The Hedgehog Review

The Hedgehog Review: Vol. 20 No. 3 (Fall 2018)

Learning from Plants

Amy Wright

The Hedgehog Review

The Hedgehog Review: Fall 2018

(Volume 20 | Issue 3)

“When we think of intelligence,” the philosopher Michael Marder explains via video call from his office at the University of the Basque Country, “we don’t take into account the layers that have been overlooked, neglected, and even repressed throughout the history of Western thought.” Marder, with a shock of espresso-colored hair combed behind his glasses, has the look of a dark-eyed, hipster-thin poet. “Overlooked forms of intelligence include emotional and embodied intelligence,” he continues. “The body has wisdom of its own, which it shares to a large extent with other living things, including plants. Consider our skin’s sensitivity to light. In this respect, plants are more intelligent, because they can register and differentiate many more waves of sunlight.”

I picture the living room window at my grandmother’s house, which was a lattice of leaves, a jungle in miniature through which only threads of sunlight could enter. The lacework curtain of philodendron spread from a single plant but seemed to be the product of dozens. The philodendron was not the only plant colonizing the parlor. My grandmother also made room for arrowhead vines, coleus, African violets, spider plants, and, in a terrarium in the corner, an array of succulents bright as tropical fish. As a child, I would peer through the beads of the steamy dome, filling my lungs with fresh oxygen. But were those oxygen producers smart?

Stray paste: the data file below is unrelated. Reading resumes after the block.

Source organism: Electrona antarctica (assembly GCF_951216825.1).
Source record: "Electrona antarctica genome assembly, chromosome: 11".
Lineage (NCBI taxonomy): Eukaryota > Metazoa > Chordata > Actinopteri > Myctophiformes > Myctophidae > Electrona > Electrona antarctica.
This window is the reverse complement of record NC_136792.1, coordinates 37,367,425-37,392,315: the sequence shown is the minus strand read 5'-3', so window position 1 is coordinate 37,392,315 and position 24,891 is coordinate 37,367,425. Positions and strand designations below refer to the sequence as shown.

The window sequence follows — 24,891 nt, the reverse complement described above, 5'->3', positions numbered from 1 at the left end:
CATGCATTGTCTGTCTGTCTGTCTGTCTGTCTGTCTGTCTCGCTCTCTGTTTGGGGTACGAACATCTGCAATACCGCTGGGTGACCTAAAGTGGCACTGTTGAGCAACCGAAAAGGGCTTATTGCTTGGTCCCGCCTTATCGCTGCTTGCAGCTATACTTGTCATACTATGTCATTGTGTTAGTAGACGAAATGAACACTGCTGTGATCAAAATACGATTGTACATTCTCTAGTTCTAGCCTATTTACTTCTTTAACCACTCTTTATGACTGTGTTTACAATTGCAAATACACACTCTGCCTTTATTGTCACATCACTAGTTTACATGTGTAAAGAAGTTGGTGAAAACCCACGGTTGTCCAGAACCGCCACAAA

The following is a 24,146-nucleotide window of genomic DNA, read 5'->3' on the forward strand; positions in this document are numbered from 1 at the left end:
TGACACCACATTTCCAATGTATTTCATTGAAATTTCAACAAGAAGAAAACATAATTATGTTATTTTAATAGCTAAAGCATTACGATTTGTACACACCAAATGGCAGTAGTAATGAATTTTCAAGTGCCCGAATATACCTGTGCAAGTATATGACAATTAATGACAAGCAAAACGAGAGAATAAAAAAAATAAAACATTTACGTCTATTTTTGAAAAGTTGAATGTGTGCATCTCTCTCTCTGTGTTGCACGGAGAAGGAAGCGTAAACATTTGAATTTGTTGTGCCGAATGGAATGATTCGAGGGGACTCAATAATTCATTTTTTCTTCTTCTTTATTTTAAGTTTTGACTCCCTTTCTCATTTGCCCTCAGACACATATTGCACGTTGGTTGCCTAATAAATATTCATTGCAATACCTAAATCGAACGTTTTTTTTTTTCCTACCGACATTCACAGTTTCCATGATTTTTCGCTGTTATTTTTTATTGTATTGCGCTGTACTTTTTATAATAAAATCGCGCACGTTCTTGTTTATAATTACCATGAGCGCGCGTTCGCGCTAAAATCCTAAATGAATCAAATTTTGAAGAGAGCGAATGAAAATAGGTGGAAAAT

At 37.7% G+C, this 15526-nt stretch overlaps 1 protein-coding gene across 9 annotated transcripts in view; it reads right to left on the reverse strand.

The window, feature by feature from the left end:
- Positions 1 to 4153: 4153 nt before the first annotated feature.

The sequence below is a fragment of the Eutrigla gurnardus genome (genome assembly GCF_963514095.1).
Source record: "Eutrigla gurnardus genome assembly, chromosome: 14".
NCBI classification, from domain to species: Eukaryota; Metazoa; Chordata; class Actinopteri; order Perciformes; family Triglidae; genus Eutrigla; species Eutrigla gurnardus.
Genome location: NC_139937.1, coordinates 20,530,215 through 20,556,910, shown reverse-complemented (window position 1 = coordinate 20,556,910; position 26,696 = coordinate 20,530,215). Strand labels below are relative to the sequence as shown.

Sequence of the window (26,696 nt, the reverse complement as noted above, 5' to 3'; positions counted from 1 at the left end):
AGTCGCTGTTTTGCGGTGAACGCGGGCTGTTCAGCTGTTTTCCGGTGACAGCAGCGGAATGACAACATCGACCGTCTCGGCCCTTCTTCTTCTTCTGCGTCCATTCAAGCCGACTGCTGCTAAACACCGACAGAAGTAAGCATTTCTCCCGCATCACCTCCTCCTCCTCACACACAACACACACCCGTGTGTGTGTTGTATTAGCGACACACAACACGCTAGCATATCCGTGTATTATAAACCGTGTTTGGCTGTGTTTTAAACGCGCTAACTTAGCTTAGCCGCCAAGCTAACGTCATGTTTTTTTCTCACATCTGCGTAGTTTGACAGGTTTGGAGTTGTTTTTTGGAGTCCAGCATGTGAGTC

I suggest to Marder that it may be an overstatement to consider plants’ receptivity to light on par with, say, calculus. “We need to confront our biases,” he responds. “When we preclude forms of intelligence that do not match our definition, we fail to see other models.”

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A poet and essayist, Amy Wright is a professor in the Languages and Literature department of Austin Peay State University.

Reprinted from The Hedgehog Review 20.3 (Fall 2018). This essay may not be resold, reprinted, or redistributed for compensation of any kind without prior written permission. Please contact The Hedgehog Review for further details.

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Published three times a year by the Institute for Advanced Studies in Culture, The Hedgehog Review offers critical reflections on contemporary culture—how we shape it, and how it shapes us.

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